Tomatoes (Lycopersicon esculentum Mill.) were grown under plastic culture on a Bojac sandy loam soil in 1991, 1992, and 1994 to determine influence of nitrogen rate at planting and water application scheduling by pan evaporation (PAN) on crop yield and fruit size. Marketable yield and percentage of large fruit was significantly increased in 1991, 1992, and 1994 as irrigation application increased from 0.5 to 1.0 or 1.5 PAN (one application per day). Nitrogen applications exceeding 168 kg–ha–1 resulted in lower yield and reduced fruit size in 1992. In 1994 (late planting followed by hot, dry growing season), yield was increased with increasing N to 213 kg–ha–1 with 1.0 PAN, but not influenced by N at 1.5 PAN. Residual soil nitrate concentration was increased with reduced irrigation or increased nitrogen application. Nutrient management plans to address non-point source pollution concerns of EPA will need to reflect crop irrigation needs to maintain yield and fruit size while minimizing nitrate accumulation within the soil profile.
Shumin Li, Nihal C. Rajapakse, and Ryu Oi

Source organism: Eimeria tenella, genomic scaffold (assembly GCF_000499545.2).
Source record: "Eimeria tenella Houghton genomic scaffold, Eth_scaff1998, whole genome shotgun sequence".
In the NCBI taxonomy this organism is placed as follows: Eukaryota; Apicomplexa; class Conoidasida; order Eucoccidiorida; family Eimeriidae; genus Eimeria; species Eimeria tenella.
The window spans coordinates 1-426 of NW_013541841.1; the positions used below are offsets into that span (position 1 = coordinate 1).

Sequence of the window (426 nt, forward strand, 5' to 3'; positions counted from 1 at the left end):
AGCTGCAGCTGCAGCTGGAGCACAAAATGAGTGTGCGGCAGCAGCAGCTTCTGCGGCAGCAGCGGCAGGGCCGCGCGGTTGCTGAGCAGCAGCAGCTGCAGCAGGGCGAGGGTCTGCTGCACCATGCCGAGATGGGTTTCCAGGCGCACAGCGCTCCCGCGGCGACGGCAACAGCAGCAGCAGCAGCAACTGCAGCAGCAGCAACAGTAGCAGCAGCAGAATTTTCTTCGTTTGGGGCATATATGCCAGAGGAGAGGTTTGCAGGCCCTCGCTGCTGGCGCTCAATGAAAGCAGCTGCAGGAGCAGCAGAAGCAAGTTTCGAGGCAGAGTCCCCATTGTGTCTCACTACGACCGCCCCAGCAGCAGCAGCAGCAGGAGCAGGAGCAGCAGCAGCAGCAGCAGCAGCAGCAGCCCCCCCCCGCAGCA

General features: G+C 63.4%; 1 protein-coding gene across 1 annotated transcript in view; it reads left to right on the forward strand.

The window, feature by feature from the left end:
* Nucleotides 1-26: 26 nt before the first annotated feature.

Growth chamber experiments were conducted to investigate the effectiveness of several photoselective plastic films in controlling height of `Sweet Success' cucumber, `Mt. Pride' tomato, and `Capistrano' bell pepper transplants. Four types of treatment films; a control, two far-red light intercepting films (YXE-1 and YXE-10), and a red light intercepting film (SXE-1), with R: FR ratios of 1.0, 2.0, 1.6, and 0.8, respectively, were used as the covering materials of experimental chambers. Photosynthetic photon flux (PPF) was adjusted to be the same in all chambers with cheese cloth. Treatment period for cucumber and tomato was 15 days and that for bell pepper was 20 days. At the end of the treatment, significantly shorter plants were found in both YXE-1 and YXE-10 chambers for all the three tested crops. However, YXE-10 was more effective than YXE-1 in producing compact cucumber, tomato and bell pepper transplants. SXE-4 film produced taller plants than control film. Magnitude of response to filtered light varied with the crop species. Number of leaves was not significantly affected by the light transmitted through photoselective filters, indicating that the height reduction was mainly caused by the reduction in internode length. With the commercial development of photoselective greenhouse covers or shade material in the near future, nursery and greenhouse industry could potentially reduce the cost for growth regulating chemicals, reduce the health risks to their workers and consumers, and reduce environmental pollution.